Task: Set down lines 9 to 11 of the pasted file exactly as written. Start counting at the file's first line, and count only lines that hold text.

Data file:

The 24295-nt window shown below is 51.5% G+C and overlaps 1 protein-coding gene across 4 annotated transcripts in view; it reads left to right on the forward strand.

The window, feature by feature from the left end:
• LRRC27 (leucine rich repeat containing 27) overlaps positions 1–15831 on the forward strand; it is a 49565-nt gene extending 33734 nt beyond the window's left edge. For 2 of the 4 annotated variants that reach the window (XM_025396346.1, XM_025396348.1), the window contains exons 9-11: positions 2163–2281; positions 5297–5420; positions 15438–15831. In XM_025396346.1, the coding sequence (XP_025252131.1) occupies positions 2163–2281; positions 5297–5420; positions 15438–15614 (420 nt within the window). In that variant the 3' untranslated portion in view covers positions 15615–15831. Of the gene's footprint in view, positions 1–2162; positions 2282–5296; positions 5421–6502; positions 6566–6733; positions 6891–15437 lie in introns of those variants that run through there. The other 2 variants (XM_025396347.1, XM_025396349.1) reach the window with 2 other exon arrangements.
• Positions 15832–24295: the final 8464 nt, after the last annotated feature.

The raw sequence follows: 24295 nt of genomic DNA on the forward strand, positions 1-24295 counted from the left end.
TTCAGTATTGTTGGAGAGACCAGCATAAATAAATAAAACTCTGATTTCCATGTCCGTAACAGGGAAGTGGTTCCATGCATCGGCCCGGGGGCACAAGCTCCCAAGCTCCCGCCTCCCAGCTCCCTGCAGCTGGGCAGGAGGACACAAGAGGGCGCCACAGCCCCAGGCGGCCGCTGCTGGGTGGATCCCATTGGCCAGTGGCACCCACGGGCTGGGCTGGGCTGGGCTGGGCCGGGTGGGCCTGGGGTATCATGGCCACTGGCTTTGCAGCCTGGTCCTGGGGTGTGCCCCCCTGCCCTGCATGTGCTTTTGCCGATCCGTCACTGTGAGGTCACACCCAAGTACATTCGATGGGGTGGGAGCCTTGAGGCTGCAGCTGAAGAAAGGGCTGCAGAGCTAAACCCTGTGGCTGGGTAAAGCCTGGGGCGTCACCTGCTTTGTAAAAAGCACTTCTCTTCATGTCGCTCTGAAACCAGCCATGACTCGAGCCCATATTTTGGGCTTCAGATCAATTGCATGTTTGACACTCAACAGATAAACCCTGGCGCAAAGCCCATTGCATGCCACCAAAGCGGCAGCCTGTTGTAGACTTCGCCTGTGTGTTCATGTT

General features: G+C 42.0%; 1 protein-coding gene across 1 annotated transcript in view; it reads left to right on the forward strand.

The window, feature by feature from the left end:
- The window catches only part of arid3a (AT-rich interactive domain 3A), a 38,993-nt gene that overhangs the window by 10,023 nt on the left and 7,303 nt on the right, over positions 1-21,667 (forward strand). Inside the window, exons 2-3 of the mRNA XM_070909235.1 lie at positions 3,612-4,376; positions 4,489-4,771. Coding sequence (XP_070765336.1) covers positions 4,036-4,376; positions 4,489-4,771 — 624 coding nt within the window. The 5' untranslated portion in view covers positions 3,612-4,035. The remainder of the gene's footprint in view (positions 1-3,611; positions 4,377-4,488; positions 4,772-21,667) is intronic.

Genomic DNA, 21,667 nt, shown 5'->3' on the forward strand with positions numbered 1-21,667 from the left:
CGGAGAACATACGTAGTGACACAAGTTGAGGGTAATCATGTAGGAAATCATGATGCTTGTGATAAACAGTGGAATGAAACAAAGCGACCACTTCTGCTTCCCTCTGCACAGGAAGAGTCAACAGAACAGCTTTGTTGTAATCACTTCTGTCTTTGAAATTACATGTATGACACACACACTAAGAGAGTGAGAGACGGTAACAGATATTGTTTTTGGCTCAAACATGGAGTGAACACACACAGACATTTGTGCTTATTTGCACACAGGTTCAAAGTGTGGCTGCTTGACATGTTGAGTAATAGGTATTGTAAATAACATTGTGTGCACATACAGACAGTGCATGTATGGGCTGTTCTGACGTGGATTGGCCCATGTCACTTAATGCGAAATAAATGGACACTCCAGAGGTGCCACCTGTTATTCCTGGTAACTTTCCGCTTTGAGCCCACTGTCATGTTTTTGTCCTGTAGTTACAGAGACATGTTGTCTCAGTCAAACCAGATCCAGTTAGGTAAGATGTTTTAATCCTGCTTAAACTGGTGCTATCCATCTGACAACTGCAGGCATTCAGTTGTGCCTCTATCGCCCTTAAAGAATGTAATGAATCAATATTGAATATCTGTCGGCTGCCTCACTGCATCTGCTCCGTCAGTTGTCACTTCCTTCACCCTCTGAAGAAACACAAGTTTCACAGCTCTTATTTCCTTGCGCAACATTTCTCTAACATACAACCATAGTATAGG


- The window catches only part of arid3a (AT-rich interactive domain 3A), a 38,993-nt gene that overhangs the window by 10,023 nt on the left and 7,303 nt on the right, over positions 1-21,667 (forward strand). Inside the window, exons 2-3 of the mRNA XM_070909235.1 lie at positions 3,612-4,376; positions 4,489-4,771. Coding sequence (XP_070765336.1) covers positions 4,036-4,376; positions 4,489-4,771 — 624 coding nt within the window. The 5' untranslated portion in view covers positions 3,612-4,035. The remainder of the gene's footprint in view (positions 1-3,611; positions 4,377-4,488; positions 4,772-21,667) is intronic.

Genomic DNA, 21,667 nt, shown 5'->3' on the forward strand with positions numbered 1-21,667 from the left:
CGGAGAACATACGTAGTGACACAAGTTGAGGGTAATCATGTAGGAAATCATGATGCTTGTGATAAACAGTGGAATGAAACAAAGCGACCACTTCTGCTTCCCTCTGCACAGGAAGAGTCAACAGAACAGCTTTGTTGTAATCACTTCTGTCTTTGAAATTACATGTATGACACACACACTAAGAGAGTGAGAGACGGTAACAGATATTGTTTTTGGCTCAAACATGGAGTGAACACACACAGACATTTGTGCTTATTTGCACACAGGTTCAAAGTGTGGCTGCTTGACATGTTGAGTAATAGGTATTGTAAATAACATTGTGTGCACATACAGACAGTGCATGTATGGGCTGTTCTGACGTGGATTGGCCCATGTCACTTAATGCGAAATAAATGGACACTCCAGAGGTGCCACCTGTTATTCCTGGTAACTTTCCGCTTTGAGCCCACTGTCATGTTTTTGTCCTGTAGTTACAGAGACATGTTGTCTCAGTCAAACCAGATCCAGTTAGGTAAGATGTTTTAATCCTGCTTAAACTGGTGCTATCCATCTGACAACTGCAGGCATTCAGTTGTGCCTCTATCGCCCTTAAAGAATGTAATGAATCAATATTGAATATCTGTCGGCTGCCTCACTGCATCTGCTCCGTCAGTTGTCACTTCCTTCACCCTCTGAAGAAACACAAGTTTCACAGCTCTTATTTCCTTGCGCAACATTTCTCTAACATACAACCATAGTATAGG